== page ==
by Sleepy himself
A lot of people are talking about organics now a days but they are still stuck in the chemical fertilizer mind state. To me true organics means you make your own nutrients. The foundation of organics is the soil and compost is the key to great soil. This month I wanted to talk about making compost. I obtained this knowledge from practical experience at the Maharishi University regenerative organic agriculture program in Fairfield, Iowa.
The Soil Food Web
The soil food web was created by Dr. Elaine Ingham. The soil food web uses living beneficial organisms to do the work of making nutrients available to the plants. Plants need organic material, but don’t have the enzymes to break it down. The ground contains all the minerals your plants need to grow. Bacteria hold the highest amount of nitrogen along with many other nutrients your plants need. Without a thriving beneficial soil food web your mineral component and nutrient component will not be available to your plants.
Your plants release exudates (sugars, amino acids and minerals) through their roots. These attract bacteria and fungi to the roots by putting out the food they want to eat. If the microorganisms (nematodes, arthropods, and protozoa) are present they will eat the bacteria and fungi to make nutrients available to the plant.
If you give this process what it needs and let it do its thing you don’t need any bottled nutrients. Fungicides, pesticides, and tilling will destroy the soil food web. The best way to insure you have a good soil food web is to make your own compost.
Every year leaves fall off trees. Animals and humans walk on the leaves and crush them into small pieces. Over time the pieces of leaves decay into the soil. This is nature’s way of supplying nutrients to the soil. How do we mimic this process? By making compost. Compost is decayed organic material used as plant fertilizer. To make compost you will need hay, wood chips, plant material, manure, and water. You can use food scraps, coffee grounds, and some other things you’ll find on the internet but it can be harder to get the ratios right and it might take longer. You want a good nitrogen to carbon ratio or green material to brown material.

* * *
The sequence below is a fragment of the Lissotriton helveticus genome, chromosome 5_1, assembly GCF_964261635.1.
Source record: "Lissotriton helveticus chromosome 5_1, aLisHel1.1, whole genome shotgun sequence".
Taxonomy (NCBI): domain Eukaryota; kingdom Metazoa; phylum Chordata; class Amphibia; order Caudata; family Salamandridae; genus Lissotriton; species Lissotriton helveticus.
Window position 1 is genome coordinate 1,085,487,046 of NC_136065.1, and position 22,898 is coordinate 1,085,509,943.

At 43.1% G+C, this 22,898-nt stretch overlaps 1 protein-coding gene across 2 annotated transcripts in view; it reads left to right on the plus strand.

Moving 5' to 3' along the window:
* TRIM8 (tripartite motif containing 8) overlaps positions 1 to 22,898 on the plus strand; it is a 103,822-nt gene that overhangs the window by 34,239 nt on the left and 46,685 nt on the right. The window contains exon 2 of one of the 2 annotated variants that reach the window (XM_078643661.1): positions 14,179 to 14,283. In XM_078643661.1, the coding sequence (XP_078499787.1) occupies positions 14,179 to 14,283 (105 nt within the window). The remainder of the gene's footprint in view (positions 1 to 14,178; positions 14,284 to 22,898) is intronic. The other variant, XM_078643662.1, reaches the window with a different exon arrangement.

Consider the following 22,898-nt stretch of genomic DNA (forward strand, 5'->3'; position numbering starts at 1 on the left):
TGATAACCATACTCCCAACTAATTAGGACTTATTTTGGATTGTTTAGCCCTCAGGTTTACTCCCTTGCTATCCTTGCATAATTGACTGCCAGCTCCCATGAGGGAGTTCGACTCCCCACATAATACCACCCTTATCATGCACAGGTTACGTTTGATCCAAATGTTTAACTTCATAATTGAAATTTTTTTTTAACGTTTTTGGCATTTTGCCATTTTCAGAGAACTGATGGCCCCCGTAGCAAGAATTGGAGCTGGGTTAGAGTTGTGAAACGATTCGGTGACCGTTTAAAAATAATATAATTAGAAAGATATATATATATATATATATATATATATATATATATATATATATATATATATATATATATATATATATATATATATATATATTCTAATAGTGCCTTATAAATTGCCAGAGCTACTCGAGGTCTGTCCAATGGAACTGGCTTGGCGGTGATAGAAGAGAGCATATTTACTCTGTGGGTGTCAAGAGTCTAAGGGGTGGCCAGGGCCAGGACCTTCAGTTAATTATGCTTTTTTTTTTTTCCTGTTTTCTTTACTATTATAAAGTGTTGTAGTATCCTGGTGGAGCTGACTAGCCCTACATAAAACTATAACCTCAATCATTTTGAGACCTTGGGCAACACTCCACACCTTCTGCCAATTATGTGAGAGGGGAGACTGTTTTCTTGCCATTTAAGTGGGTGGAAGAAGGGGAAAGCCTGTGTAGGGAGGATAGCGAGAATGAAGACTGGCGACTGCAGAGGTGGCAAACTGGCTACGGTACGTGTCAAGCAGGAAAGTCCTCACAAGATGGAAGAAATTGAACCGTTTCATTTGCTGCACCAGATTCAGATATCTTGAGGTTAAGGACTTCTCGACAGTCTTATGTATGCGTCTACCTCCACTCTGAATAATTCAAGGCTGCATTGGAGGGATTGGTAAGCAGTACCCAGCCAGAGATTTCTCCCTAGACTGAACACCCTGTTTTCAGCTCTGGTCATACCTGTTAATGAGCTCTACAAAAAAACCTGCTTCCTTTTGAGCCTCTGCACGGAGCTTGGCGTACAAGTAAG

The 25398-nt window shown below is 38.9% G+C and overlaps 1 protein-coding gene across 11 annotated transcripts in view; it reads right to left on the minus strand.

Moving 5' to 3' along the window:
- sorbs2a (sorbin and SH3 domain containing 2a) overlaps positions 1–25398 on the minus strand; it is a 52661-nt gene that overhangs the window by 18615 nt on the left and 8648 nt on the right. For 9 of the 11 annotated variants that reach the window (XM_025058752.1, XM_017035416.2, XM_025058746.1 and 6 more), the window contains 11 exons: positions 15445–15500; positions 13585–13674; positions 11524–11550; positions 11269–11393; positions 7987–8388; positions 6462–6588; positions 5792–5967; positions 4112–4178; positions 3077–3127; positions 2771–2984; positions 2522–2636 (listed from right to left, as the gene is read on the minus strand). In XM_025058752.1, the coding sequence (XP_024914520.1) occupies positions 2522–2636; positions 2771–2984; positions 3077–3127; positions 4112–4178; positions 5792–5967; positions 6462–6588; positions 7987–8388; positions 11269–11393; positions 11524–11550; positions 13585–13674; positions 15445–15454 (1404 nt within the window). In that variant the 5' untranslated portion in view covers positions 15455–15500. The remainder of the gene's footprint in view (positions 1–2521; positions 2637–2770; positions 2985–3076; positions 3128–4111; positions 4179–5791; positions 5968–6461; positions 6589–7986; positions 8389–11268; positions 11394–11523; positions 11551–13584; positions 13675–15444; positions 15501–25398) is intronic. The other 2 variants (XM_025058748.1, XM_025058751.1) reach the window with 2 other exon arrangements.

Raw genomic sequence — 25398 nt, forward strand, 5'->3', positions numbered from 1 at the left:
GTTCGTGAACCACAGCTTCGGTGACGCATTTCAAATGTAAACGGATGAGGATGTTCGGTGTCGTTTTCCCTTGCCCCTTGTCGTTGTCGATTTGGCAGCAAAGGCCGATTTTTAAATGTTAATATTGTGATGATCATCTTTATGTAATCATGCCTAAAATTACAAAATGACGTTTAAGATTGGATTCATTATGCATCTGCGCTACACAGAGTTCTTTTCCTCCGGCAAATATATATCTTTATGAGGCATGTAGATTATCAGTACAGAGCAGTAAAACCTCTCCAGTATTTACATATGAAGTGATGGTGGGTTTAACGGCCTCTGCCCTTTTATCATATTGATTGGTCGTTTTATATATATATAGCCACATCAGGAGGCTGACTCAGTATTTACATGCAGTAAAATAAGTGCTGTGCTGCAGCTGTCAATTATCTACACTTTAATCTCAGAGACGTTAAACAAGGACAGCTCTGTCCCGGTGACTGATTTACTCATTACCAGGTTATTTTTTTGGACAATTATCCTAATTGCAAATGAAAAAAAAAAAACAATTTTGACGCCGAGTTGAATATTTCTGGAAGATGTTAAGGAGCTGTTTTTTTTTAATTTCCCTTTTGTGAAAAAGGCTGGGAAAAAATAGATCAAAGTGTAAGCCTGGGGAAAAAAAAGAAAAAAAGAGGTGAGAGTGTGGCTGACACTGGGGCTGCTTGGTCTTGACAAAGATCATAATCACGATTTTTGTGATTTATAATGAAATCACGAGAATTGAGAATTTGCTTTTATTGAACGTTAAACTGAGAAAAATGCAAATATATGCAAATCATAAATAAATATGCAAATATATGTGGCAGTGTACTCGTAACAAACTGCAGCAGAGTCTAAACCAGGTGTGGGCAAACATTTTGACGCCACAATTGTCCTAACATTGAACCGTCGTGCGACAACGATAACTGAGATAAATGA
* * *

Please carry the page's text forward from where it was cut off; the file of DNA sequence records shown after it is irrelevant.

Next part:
Carbon materials are branches, stems, dried leaves, wood chips, sawdust, shredded brown paper bags, corn stalks, egg shells, straw, peat moss, or even wood ash. Nitrogen materials are manures, food scraps, green lawn clippings, and/or green leaves. You need to make sure your materials are wet but not soggy.
You’ll begin by piling everything up in at least a 3 ft wide by 3 ft tall pile. It needs to be that big to work, but you can make it as big as you want from there. You can use 5 gallon buckets for the ratio. 2 buckets of hay, 2 buckets of wood chips, 1 bucket of manure and then just keep piling it up and add water as needed. In a couple of days you will need to flip the pile.
Compost should maintain a temperature of between 131°F ( 55°C) and 170°F (77°C) for 15 days and the pile turned a minimum of five times within that time period. Accurate temperature records are needed to satisfy the NOP standards. You don’t have to follow these rules unless you’re paying to be certified organic.
Ideal: 50% saturation…
Grab a handful of the compost and squeeze it. If water drips from your hand its too wet. If you don’t see any water it’s too dry. At 50% saturation water should appear between your fingers but it shouldn’t be dripping.
Take the top third and put it to the side. Then take the middle of your old pile and start the bottom of your new pile. Then take the top you moved to the side and make it the middle of the new pile. Then take the bottom of the old pile and make it the top of the new pile.
Churn, churn, churn…
Soon you will have near perfect soil to do the job. This takes time. Just remember patience. Work hard to stay natural. It’s the way of life that these plants want and need.